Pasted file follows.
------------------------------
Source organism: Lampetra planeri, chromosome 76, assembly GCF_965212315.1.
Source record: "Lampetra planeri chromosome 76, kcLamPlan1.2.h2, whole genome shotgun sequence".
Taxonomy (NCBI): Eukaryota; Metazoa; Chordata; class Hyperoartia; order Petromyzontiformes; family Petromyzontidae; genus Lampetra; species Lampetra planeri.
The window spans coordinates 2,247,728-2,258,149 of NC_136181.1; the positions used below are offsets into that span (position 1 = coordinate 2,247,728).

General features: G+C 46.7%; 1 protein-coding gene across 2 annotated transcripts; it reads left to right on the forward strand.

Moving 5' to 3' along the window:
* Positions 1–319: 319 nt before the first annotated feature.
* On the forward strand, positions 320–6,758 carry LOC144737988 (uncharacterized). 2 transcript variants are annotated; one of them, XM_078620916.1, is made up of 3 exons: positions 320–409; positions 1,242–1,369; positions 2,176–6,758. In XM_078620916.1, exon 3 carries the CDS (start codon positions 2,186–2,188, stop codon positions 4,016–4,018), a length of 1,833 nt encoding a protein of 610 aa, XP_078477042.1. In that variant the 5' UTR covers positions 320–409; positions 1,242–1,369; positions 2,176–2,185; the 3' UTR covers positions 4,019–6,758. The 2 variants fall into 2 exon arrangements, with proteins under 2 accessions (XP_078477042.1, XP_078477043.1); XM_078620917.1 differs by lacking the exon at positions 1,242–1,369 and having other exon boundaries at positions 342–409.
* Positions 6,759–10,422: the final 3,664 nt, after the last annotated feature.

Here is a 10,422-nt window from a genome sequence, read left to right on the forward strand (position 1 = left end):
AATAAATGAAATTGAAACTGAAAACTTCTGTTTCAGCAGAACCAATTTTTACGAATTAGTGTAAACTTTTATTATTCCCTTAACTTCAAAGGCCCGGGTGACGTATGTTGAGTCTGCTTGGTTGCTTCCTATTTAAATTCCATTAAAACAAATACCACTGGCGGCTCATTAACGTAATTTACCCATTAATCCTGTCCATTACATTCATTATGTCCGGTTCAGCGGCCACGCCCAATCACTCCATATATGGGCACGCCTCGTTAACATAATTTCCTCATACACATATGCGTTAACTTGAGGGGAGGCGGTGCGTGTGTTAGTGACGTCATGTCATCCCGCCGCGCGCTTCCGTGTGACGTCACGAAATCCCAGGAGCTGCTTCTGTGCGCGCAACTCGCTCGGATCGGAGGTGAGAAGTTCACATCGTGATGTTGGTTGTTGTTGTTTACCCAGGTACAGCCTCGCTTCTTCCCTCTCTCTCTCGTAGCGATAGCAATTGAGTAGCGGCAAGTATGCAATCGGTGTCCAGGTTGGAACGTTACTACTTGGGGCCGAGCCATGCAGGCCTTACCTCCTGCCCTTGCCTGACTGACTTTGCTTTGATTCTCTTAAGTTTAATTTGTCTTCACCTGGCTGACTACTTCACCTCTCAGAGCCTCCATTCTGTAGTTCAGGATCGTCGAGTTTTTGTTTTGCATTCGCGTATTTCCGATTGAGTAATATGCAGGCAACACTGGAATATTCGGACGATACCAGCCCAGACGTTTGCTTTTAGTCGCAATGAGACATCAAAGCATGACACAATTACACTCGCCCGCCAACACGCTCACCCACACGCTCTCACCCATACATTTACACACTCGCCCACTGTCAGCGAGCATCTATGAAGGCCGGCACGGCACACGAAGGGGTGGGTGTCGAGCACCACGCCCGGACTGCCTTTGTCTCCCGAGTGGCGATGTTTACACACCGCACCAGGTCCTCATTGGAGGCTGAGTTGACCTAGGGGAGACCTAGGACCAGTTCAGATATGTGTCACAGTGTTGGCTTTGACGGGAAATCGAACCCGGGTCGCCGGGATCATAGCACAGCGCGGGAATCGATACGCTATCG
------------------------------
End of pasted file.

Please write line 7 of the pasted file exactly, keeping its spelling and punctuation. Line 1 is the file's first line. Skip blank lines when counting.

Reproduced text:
* Positions 1–319: 319 nt before the first annotated feature.